I’m interested in Art and Architecture as tools for mass communication, that help me interact with a diverse group of participants, either to celebrate, debate, or report a fact, and through means like images, constructions, or events.
For this purpose, I’m exploring accesible ways to produce art, from using technologies that have been incorporated into our daily lives, like printing a digital file on paper, to getting the components for an artwork, industrially manufactured, and ready to install, by online shopping,
In the last ten years, I have intensively explored the communicative power of printed paper through digital art, and since I moved to Los Angeles in 2017, this practice has become a response to the social issues that I observed in the American society, as well as a platform to celebrate my latino and queer identity.
After several years working in architecture, I began to apply architectural software into printed papers. This allowed me to create quickly, and make multiple versions of one composition by changing its colors and dimensions, with no two printings being exactly alike. However, the final product didn't result from the application of a formula, but was carefully crafted by hand one bit at a time: The brush was replaced by the mouse in an expression of digital craftsmanship.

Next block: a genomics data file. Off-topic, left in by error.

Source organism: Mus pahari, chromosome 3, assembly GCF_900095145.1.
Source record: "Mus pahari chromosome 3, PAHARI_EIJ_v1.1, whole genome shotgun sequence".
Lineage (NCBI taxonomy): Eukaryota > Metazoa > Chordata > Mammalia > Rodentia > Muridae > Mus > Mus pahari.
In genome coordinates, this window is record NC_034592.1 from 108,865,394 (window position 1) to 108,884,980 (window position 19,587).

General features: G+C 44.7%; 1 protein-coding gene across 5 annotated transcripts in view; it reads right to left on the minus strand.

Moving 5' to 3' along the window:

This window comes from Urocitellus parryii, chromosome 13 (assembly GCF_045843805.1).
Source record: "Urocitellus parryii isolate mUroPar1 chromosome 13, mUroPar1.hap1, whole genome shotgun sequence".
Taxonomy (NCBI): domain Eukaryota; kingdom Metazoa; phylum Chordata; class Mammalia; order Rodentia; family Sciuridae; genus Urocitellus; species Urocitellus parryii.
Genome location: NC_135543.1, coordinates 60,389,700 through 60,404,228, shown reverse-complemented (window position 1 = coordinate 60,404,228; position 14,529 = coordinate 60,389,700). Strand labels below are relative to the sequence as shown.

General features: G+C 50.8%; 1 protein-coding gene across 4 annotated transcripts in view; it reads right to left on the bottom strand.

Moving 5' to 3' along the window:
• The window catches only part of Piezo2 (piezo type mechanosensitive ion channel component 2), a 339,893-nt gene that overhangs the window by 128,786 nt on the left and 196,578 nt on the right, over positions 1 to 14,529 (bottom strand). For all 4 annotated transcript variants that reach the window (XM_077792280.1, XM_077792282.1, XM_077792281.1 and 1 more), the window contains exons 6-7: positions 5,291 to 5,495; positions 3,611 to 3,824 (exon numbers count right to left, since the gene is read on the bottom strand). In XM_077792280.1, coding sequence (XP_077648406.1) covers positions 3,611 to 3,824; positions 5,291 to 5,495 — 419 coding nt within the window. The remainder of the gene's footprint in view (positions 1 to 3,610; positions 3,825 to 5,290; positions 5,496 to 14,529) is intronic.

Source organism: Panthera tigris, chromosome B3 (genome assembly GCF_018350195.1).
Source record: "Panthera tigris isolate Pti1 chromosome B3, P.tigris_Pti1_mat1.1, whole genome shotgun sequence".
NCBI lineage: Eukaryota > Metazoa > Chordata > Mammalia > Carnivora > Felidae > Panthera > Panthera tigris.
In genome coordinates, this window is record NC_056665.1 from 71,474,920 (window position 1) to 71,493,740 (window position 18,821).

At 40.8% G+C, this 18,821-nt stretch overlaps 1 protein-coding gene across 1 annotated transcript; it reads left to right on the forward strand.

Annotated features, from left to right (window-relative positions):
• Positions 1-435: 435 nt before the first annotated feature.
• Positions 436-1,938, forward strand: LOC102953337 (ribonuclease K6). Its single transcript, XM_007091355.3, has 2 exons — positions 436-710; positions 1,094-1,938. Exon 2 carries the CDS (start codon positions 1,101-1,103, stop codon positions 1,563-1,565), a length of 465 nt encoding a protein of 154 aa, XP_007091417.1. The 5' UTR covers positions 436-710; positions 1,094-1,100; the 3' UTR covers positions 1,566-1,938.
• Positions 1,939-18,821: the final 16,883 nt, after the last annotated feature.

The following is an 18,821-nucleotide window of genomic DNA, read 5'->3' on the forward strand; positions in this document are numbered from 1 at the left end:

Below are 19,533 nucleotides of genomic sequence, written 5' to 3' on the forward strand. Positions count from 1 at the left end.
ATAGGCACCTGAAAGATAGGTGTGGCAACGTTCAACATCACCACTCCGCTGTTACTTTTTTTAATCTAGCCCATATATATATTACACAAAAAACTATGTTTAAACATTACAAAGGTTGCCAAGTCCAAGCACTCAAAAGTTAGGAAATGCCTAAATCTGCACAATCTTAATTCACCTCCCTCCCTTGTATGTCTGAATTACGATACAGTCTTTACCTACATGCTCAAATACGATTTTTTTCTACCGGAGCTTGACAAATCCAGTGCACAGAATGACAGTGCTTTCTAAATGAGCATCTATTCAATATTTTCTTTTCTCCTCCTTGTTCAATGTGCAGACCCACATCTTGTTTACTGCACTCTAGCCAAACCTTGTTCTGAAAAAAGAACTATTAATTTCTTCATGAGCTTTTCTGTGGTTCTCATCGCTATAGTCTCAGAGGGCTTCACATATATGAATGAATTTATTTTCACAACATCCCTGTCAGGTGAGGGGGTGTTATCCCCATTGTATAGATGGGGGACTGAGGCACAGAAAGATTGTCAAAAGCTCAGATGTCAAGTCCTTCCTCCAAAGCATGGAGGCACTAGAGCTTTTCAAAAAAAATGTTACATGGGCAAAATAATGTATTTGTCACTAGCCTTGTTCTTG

The visual constructions resulting from my experimentation with the computer demonstrate the intermediate position where I stand between art and architecture, they show an ambiguous halfway point between the flat image and the three-dimensional space.
But an image is, by itself, a form of communication, a form of expression outside of the written and verbal. Time and place, the self and the other, history and future, these all play a role in the making of it, and the work of an artist is a chronicle of the time in which she or he lives.